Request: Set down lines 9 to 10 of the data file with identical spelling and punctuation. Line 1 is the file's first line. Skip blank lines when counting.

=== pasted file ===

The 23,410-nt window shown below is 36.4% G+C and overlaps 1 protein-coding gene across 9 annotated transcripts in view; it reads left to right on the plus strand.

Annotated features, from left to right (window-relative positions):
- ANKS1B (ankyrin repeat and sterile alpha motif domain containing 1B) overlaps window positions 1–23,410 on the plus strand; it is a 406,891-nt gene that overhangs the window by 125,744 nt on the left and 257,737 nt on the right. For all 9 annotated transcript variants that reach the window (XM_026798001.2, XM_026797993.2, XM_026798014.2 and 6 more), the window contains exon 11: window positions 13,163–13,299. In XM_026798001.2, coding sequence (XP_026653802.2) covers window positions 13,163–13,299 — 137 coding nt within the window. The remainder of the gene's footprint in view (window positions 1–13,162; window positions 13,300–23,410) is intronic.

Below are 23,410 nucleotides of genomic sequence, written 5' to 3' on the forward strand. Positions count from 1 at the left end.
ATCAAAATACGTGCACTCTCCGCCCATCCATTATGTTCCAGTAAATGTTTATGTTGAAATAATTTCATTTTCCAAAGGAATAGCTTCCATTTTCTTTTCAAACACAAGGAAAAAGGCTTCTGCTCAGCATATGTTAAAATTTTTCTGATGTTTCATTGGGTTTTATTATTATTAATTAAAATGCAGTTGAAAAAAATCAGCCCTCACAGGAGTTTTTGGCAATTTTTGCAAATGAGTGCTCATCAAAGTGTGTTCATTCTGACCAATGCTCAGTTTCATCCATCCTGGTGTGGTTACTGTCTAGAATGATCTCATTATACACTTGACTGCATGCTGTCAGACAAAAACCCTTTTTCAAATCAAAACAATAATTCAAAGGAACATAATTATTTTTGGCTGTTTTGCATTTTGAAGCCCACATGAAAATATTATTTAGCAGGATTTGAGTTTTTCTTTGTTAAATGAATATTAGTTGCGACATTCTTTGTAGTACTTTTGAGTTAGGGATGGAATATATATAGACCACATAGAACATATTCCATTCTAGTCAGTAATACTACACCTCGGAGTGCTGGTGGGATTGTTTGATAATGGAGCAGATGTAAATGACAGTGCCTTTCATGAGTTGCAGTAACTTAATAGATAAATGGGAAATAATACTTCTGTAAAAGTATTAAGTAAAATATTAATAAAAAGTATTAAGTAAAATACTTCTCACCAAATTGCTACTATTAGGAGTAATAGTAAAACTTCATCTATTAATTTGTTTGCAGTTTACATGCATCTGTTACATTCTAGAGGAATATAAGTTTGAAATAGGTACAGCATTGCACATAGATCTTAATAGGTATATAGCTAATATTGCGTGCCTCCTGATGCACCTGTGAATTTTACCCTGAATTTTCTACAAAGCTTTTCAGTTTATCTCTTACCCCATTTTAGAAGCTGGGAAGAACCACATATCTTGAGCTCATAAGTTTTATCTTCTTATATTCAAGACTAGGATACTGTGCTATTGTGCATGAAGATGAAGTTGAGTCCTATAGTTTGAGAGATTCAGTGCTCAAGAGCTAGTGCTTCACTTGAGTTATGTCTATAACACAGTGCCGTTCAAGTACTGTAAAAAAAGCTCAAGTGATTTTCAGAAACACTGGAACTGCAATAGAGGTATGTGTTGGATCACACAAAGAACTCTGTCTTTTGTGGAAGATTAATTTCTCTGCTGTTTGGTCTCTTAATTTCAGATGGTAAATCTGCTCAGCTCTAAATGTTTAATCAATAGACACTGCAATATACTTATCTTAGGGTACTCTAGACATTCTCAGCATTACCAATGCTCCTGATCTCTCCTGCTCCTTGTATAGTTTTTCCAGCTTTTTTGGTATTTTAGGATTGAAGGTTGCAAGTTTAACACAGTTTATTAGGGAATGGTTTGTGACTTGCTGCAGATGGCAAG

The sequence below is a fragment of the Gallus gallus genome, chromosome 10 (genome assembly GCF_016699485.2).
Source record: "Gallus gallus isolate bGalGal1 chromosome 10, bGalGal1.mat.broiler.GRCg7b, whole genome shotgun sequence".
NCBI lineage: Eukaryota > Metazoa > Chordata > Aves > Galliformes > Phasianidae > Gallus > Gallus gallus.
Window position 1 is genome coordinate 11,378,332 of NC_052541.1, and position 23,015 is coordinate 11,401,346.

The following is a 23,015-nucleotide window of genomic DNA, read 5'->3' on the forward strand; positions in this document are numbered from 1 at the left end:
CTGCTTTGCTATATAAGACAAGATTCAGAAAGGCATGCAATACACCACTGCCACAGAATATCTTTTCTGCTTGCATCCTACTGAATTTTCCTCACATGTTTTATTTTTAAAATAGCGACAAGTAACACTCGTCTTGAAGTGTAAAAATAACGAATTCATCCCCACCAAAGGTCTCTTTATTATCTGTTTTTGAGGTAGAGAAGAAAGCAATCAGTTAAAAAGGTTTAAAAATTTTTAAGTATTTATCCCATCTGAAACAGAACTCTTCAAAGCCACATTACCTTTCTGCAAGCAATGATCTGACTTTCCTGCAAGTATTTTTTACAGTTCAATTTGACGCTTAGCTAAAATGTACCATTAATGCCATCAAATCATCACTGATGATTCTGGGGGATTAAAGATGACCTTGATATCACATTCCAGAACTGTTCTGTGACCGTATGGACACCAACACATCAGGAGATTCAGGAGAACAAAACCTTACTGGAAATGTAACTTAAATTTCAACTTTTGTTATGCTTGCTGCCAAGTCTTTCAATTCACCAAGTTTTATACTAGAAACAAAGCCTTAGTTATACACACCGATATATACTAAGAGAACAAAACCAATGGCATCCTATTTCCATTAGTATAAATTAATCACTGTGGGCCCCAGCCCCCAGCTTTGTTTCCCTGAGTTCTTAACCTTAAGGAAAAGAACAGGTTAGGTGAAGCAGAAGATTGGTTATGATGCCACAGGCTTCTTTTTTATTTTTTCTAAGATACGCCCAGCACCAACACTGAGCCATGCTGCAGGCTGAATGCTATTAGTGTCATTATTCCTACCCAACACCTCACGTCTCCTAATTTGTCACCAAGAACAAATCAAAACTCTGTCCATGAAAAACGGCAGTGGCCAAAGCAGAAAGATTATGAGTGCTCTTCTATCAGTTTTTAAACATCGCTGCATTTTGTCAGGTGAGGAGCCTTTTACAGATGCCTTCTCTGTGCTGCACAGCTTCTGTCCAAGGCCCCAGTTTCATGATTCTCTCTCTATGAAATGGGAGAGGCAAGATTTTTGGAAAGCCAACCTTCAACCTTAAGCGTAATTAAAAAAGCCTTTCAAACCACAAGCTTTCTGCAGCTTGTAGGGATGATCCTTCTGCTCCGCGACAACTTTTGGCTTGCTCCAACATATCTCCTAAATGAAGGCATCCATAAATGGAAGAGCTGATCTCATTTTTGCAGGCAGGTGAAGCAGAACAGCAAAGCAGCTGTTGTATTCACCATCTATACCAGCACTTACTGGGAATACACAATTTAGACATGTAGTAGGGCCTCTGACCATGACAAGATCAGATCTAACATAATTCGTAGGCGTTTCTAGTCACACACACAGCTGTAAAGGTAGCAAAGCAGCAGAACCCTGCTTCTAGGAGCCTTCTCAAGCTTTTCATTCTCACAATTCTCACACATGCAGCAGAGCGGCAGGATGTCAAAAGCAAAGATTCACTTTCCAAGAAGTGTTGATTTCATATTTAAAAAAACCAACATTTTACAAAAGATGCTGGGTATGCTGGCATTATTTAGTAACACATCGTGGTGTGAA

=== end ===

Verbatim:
Window position 1 is genome coordinate 11,378,332 of NC_052541.1, and position 23,015 is coordinate 11,401,346.

The following is a 23,015-nucleotide window of genomic DNA, read 5'->3' on the forward strand; positions in this document are numbered from 1 at the left end: